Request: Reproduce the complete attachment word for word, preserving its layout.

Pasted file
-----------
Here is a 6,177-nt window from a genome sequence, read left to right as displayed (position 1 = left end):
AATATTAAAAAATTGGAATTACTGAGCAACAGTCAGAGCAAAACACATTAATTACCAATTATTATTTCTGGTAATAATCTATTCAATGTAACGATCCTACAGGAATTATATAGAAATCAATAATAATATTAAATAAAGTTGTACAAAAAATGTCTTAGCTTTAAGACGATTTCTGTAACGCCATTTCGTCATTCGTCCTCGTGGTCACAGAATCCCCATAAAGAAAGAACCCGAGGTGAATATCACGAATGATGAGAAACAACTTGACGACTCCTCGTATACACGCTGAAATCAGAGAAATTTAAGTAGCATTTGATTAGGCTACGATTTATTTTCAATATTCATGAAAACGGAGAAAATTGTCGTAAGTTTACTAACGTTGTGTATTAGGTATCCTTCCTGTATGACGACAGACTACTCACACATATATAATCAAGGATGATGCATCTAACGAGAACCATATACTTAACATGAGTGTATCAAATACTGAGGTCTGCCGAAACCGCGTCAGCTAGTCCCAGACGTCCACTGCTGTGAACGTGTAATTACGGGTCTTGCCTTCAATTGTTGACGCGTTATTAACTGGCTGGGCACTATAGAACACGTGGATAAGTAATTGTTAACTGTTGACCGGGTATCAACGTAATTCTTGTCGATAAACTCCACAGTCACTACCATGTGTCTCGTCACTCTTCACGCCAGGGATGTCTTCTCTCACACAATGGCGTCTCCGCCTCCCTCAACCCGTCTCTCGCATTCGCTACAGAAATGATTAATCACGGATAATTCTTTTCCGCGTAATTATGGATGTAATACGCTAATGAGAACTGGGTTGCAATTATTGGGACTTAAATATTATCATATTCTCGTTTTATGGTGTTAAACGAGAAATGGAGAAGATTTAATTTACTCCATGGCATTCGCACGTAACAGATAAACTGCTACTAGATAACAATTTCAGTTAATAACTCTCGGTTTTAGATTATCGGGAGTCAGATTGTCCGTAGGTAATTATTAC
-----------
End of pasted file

Here is a 6,177-nt window from a genome sequence, read left to right as displayed (position 1 = left end):
AATATTAAAAAATTGGAATTACTGAGCAACAGTCAGAGCAAAACACATTAATTACCAATTATTATTTCTGGTAATAATCTATTCAATGTAACGATCCTACAGGAATTATATAGAAATCAATAATAATATTAAATAAAGTTGTACAAAAAATGTCTTAGCTTTAAGACGATTTCTGTAACGCCATTTCGTCATTCGTCCTCGTGGTCACAGAATCCCCATAAAGAAAGAACCCGAGGTGAATATCACGAATGATGAGAAACAACTTGACGACTCCTCGTATACACGCTGAAATCAGAGAAATTTAAGTAGCATTTGATTAGGCTACGATTTATTTTCAATATTCATGAAAACGGAGAAAATTGTCGTAAGTTTACTAACGTTGTGTATTAGGTATCCTTCCTGTATGACGACAGACTACTCACACATATATAATCAAGGATGATGCATCTAACGAGAACCATATACTTAACATGAGTGTATCAAATACTGAGGTCTGCCGAAACCGCGTCAGCTAGTCCCAGACGTCCACTGCTGTGAACGTGTAATTACGGGTCTTGCCTTCAATTGTTGACGCGTTATTAACTGGCTGGGCACTATAGAACACGTGGATAAGTAATTGTTAACTGTTGACCGGGTATCAACGTAATTCTTGTCGATAAACTCCACAGTCACTACCATGTGTCTCGTCACTCTTCACGCCAGGGATGTCTTCTCTCACACAATGGCGTCTCCGCCTCCCTCAACCCGTCTCTCGCATTCGCTACAGAAATGATTAATCACGGATAATTCTTTTCCGCGTAATTATGGATGTAATACGCTAATGAGAACTGGGTTGCAATTATTGGGACTTAAATATTATCATATTCTCGTTTTATGGTGTTAAACGAGAAATGGAGAAGATTTAATTTACTCCATGGCATTCGCACGTAACAGATAAACTGCTACTAGATAACAATTTCAGTTAATAACTCTCGGTTTTAGATTATCGGGAGTCAGATTGTCCGTAGGTAATTATTAC